Anything with Madeleine Peyroux's version of Leonard Cohen's "Dance Me to the End of Love" as its soundtrack has a head start in any event.

Monday, March 21, 2011


I'm quite happy with Blogger, but it looks like the've been putting it on steroids in the lab.

Sunday, March 20, 2011

Darling, are we terribly wicked?

In case I was being followed, I went to a matinee of William Douglas-Home's The Reluctant Debutante in Richmond Theatre yesterday, before settling down to watch England versus Ireland in the pub. The play, which is about launching a young gel into the season, is set in 1957 which is scarcely conceivable given that Heartbreak Hotel was released in January 1956 and Look Back in Anger was first produced four months later in May.

The years have not been kind, and it was so lightweight that it might blow away caught in a gust of wind, not unlike England's Grand Slam and Triple Crown aspirations.

(I noticed Susan Hampshire and Eddie Kulukundis in the audience which reminded me that Rod use to work for the Kulukundis shipping company back in the 80s before he ran away to the Congo.)

Saturday, March 19, 2011

Note to self

Wales could still land the title - their first since 2008 - but it would require them to beat France by more than 20 points and Grand Slam-chasing England to suffer a similar fate against Ireland in Dublin some three hours earlier.
I really ought to stay out of the bookies today. And yet, and yet ......
I returned, and saw under the sun, that the race is not to the swift, nor the battle to the strong, neither yet bread to the wise, nor yet riches to men of understanding, nor yet favour to men of skill; but time and chance happeneth to them all.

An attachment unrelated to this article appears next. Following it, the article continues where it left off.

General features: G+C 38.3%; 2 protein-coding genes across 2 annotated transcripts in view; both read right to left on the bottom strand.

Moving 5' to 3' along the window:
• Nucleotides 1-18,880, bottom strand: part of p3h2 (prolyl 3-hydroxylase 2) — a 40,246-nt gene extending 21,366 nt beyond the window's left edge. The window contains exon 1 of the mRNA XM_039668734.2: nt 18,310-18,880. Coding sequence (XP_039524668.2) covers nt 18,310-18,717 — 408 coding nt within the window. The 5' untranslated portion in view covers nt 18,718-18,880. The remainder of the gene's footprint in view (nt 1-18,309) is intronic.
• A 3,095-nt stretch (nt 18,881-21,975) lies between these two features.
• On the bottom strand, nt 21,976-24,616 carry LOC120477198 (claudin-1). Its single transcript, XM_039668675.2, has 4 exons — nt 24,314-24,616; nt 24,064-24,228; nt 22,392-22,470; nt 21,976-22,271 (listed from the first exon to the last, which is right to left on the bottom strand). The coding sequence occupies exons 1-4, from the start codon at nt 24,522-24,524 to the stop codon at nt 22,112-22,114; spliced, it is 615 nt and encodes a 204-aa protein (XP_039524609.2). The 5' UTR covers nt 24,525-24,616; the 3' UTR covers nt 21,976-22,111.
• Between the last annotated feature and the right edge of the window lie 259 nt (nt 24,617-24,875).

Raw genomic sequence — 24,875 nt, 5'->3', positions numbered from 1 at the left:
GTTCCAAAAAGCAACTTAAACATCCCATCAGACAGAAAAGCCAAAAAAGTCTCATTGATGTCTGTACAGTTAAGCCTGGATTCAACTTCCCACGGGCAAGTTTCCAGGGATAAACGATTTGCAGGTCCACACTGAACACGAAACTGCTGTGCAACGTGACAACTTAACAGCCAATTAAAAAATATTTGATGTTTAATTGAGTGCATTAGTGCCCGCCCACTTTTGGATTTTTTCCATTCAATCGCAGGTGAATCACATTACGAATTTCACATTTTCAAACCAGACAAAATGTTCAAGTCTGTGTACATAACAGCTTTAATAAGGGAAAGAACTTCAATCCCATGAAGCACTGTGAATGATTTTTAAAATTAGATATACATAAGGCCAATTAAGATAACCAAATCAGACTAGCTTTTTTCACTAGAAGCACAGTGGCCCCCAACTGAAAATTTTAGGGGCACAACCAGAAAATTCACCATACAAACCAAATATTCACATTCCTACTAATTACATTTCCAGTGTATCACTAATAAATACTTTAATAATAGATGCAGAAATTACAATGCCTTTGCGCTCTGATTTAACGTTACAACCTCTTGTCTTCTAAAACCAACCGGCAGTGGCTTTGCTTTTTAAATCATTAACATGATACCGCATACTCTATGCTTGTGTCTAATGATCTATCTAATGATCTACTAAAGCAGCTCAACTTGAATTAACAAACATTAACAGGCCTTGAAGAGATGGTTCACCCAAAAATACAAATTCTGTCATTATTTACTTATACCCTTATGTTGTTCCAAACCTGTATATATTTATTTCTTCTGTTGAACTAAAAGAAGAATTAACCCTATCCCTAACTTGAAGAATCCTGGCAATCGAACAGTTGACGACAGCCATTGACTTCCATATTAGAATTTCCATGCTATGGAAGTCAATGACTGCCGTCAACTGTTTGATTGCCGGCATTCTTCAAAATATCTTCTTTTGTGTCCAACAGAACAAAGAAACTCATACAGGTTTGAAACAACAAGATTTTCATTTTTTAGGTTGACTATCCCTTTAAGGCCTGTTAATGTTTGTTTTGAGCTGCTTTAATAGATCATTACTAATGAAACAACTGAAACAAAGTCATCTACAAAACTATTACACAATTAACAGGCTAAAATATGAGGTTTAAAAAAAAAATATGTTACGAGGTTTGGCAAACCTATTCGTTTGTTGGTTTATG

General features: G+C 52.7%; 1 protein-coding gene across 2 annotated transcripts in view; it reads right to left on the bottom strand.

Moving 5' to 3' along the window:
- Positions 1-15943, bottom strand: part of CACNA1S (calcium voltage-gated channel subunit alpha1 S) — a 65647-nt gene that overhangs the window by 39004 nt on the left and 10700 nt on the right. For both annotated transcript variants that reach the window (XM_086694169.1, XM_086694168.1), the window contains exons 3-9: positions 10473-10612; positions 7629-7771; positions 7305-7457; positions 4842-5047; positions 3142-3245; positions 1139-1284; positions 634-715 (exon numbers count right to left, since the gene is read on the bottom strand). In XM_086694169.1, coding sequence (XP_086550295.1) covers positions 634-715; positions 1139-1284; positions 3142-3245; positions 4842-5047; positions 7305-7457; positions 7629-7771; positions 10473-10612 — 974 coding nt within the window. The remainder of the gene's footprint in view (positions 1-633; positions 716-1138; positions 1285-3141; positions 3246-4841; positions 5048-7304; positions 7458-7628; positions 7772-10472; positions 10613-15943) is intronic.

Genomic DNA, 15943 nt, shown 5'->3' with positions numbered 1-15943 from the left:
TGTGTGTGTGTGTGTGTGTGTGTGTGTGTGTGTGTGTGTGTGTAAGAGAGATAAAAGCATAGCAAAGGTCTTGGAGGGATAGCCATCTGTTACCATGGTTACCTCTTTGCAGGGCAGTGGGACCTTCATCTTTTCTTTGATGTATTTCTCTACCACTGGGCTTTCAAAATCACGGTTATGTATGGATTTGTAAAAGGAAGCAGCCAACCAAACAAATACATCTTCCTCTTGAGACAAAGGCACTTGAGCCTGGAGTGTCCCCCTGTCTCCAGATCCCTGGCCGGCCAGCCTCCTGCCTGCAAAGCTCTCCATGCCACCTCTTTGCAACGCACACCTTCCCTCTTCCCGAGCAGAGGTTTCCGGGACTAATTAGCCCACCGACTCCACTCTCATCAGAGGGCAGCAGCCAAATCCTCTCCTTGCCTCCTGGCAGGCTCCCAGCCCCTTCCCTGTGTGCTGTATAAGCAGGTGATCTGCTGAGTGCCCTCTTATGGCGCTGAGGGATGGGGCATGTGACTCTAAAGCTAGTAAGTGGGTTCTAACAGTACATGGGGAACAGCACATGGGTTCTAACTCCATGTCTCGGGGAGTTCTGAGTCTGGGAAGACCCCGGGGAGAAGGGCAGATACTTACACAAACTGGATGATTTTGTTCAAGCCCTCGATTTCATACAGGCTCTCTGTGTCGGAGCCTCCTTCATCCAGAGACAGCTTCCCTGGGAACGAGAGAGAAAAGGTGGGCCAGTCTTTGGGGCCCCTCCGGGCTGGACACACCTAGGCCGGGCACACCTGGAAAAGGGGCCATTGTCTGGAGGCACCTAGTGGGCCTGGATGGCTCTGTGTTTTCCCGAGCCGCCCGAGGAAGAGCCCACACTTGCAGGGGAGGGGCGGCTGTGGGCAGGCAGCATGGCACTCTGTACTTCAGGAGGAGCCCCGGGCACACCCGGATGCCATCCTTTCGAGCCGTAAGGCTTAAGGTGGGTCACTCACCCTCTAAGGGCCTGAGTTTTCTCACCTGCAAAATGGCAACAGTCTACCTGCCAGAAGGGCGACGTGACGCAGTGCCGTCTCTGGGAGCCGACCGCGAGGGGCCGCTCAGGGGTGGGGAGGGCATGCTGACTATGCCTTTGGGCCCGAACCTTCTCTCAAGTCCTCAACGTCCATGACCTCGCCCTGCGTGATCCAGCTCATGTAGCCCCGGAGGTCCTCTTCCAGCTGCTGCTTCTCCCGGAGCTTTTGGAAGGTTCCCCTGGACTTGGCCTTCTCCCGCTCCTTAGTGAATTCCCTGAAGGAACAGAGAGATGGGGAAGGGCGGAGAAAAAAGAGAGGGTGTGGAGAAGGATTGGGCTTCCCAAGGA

Come on Wales.

Friday, March 18, 2011

That red hair's no lie

Last night's Guinness, spuds, Muppets and Flann O'Brien; more Oirish than Irish but great St Patrick's Day doings none the less.

I felt so sad and so entirely disappointed that tears came into my eyes and a lump of incommunicable poignancy swelled tragically in my throat. I began to feel intensely every fragment of my equal humanity. The life that was bubbling at the end of my fingers was real and nearly painful in intensity and so was the beauty of my warm face and the loose humanity of my limbs and the racy health of my red rich blood. To leave it all without good reason and to smash the little empire into small fragments was a thing too pitiful even to refuse to think about.

Thursday, March 17, 2011

The Untrodden Forest

Revisiting my Amazon Associates account on a whim this morning I was delighted to find that I have earned £1.23 from the sale of a copy of Lexicography and the OED: Pioneers in the Untrodden Forest (Oxford Studies in Lexicography and Lexicology)

The mechanism by which this transaction was ascribed to me is unfathomable as I have never linked to Professor Lynda Mugglestone's, no doubt, flawless tome.

Perhaps it relates to the elevated tone of my prose?

Whatever. How do you like them apples?

Wednesday, March 16, 2011

Smiley Culture

Musician Smiley Culture dies during police raid on Surrey home: Police watchdog launches inquiry as 1980s reggae star dies from stab wounds.

There are so many layers to this turn of events that one scarcely knows where to begin. Irony doesn't even begin to cover it.